The aim of this study was to investigate the association between individual risk factors and coronary artery calcification (CAC), as a marker of subclinical cardiovascular disease, in a population-based nested cross-sectional study of midlife women. Anthropometric and metabolic data from 295 women from the South of Brazil were analyzed. Habitual physical activity was assessed by pedometer. CAC was assessed by a multi-detector computed tomography system. Average Agatston score was used to stratify participants as CAC > 0 and CAC = 0. Women with CAC > 0 (34.7%) were older (58.7 ± 5.4 vs. 56.3 ± 5.2 years, p < .001) and had higher prevalence of central adiposity (71 vs. 59%, p = .04) and hypertension (71 vs. 52%, p = .002) than women in the CAC = 0 group. Hormone therapy (HT) was more prevalent in the group with CAC = 0 (19.7 vs. 9.8%, p = .029). The prevalence ratios for CAC > 0 were 0.545 (95%CI:0.309-0.962, p = .036) for HT and 1.752 (95%CI:1.207-2.541, p = .003) for hypertension, after adjustment for age, educational level, smoking, alcohol intake, and physical activity. The present data in a population-based sample of midlife women indicate that hypertension and age were positively associated with higher risk for CAC > 0 and HT was related with CAC = 0.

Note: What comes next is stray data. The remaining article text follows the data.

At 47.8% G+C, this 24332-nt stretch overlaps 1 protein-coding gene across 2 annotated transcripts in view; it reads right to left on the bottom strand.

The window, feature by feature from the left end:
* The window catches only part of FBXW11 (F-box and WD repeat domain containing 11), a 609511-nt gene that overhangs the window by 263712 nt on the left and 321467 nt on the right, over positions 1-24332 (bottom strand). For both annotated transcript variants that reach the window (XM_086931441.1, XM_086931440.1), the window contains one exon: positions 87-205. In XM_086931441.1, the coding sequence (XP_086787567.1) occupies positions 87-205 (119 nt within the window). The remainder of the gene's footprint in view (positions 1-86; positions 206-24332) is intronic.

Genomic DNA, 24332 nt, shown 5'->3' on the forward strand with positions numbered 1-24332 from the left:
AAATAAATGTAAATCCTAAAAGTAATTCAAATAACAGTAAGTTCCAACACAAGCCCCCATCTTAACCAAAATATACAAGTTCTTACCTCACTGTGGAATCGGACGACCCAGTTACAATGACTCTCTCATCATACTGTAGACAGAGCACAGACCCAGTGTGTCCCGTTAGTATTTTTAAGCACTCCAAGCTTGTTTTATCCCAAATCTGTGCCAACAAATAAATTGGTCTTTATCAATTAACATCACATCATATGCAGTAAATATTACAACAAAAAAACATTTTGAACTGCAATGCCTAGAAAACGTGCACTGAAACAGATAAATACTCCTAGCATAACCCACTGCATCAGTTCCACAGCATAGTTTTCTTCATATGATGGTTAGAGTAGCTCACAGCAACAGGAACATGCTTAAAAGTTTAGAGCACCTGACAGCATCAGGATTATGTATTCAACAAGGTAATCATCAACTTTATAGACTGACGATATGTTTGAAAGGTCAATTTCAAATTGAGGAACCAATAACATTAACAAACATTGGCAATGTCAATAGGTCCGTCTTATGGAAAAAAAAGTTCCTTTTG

Keywords: Menopause; cardiovascular risk; coronary artery calcification; hormone therapy; midlife women.